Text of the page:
The Dashpot (Maxwell Model)


Concepts Shown:

The Maxwell Model


The dashpot model provided and a supply of viscous slime that will serve as the viscous fluid in the pot.


All polymers are strained both elastically as well as viscously under the influence of an applied stress. Such behavior consisting of recoverable elastic strain and irrecoverable viscous strain, is termed viscoelasticity. Most students have probably heard of the Maxwell dashpot model. However, few of them may have actually seen a working model. The model that has been provided, will allow students to see this 'mysterious' dashpot, that everyone seems to talk about. The actual setup is given in the figure on the last page. The dashpot itself is filled with slime made from polyvinyl alcohol and borax solution (1:5 ratio). Immersed in the slime, is a movable piston connected at the other end to a spring. As the spring is pulled from one end, it begins to stretch. At first, the piston will remain unmoved in the slime. However at some point it will begin to translate through the slime. When all the stress has been removed the spring goes back to its unstretched state. However, the piston does not go back to its original position. The slime in the pot will have to be prepared ahead of time. Since the top of the jar is not sealed, there is a chance that the slime will lose water and increase its viscosity. Before this happens, to the point of dryness, the slime can be made less viscous by adding a little more of the borax solution and stirring. This is only a temporary solution. Eventually, new slime will have to be made.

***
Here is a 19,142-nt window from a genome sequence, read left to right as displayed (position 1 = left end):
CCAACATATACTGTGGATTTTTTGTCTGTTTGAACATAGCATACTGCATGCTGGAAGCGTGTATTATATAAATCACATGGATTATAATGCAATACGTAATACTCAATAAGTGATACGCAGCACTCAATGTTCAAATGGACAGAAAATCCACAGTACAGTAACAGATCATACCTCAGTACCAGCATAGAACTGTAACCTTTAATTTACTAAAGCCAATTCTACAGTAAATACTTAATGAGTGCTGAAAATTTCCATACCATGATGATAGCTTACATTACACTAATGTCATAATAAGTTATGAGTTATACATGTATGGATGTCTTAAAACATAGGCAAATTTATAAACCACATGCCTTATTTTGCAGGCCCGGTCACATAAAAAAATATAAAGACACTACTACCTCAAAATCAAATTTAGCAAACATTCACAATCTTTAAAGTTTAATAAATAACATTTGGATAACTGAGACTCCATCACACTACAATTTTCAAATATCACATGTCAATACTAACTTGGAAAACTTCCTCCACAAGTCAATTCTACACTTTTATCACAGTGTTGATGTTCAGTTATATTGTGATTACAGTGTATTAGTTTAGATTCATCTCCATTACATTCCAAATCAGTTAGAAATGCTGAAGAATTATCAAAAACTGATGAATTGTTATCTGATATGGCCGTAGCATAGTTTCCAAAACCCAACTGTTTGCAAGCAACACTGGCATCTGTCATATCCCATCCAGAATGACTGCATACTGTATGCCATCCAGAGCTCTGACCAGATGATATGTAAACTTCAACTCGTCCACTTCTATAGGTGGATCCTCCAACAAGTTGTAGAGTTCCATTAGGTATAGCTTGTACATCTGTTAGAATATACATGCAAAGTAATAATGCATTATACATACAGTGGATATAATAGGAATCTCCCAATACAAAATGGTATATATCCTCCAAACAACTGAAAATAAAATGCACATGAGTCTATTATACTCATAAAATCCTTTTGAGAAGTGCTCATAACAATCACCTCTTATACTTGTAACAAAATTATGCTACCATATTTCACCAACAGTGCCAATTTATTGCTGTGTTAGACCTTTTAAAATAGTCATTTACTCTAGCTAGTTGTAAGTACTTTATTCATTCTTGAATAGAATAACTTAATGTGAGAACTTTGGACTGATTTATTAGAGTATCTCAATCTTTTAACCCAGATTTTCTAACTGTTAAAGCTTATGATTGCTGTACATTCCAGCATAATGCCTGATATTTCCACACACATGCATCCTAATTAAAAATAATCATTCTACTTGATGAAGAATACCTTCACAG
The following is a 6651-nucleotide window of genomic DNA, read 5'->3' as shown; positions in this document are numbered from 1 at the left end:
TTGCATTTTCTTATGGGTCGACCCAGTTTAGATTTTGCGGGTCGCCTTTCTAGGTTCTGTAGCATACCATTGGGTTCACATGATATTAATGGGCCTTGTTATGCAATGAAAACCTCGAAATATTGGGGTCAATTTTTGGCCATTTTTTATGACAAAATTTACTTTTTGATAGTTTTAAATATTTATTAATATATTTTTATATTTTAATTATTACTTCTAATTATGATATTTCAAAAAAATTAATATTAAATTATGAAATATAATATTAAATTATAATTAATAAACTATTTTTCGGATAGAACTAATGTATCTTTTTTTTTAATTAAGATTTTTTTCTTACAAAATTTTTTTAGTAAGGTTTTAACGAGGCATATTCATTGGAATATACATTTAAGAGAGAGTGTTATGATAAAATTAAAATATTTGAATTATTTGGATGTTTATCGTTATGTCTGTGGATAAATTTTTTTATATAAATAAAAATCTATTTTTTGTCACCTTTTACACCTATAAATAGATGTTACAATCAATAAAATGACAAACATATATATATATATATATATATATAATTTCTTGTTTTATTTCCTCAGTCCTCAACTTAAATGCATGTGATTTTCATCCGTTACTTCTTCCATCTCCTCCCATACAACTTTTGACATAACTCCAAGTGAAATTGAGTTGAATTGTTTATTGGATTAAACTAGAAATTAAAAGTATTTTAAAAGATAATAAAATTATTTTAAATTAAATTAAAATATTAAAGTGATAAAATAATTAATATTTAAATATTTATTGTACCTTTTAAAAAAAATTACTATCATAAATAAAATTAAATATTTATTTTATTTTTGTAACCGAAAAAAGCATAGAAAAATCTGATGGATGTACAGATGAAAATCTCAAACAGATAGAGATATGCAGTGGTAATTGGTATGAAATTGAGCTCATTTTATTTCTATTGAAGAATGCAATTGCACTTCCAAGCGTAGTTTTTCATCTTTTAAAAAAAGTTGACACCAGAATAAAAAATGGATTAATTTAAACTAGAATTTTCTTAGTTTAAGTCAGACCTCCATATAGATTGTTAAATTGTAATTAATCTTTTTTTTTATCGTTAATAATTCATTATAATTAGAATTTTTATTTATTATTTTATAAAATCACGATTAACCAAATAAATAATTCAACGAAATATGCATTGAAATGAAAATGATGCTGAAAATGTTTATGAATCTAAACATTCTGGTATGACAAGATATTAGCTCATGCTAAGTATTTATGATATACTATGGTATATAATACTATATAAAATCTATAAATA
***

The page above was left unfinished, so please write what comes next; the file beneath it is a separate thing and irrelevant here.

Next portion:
The model shows the phenomenon of stress relaxation. Ideally, it should be possible to predict the stress relaxation behavior from the knowledge of the creep curve. IN practice however, with real polymers, this is somewhat difficult to do. But the situation is often simplified by assuming that the polymer behaves as a linear viscoelastic material. It can be assumed that the deformation of the polymer is divided into an elastic component and a viscous component, and that the deformation of the polymer can be described by a combination of Hooke's law and Newton's law. The linear elastic behavior is given by Hooke's law as:

s = Ee

or ds/dt = E de/dt

where E is the elastic modulus and Newton's law describes the linear viscous behavior through the equation s = n de/dt where n is the viscosity and de/dt the strain rate. It should be noted that these equations only apply at small strains. The various models on the next page involve different combinations of these two basic elements. The Maxwell model was proposed to explain the time-dependent mechanical behavior of viscous materials. Under the action of an overall stress there will be an overall strain e in the system which is given by e = e1 + e2 where e1 is the strain in the spring and e2 the strain in the dashpot. Once the external stress has been removed the elastic strain is recovered while the viscous strain is permanent. Thus, the viscous pot demonstrates lost energy. Since the spring and dashpot are in series, both of them should experience the same stress. At this stage it is useful to consider how closely the Maxwell model predicts the mechanical behavior of a polymer. The model predicts that strain is expected to increase linearly with time, which is clearly not the case for a viscoelastic polymer where de/dt decreases with time. However, the model is perhaps of more use in predicting the response of a polymer during stress relaxation. Remarks: The Maxwell model is not the only model used to estimate viscoelastic behavior. In the diagrams below are the diagrams of mechanical models used to represent the viscoelastic behavior of polymers. [eq].Rahul Pinto


Rahul Pinto

Related Equipment
Related Supplies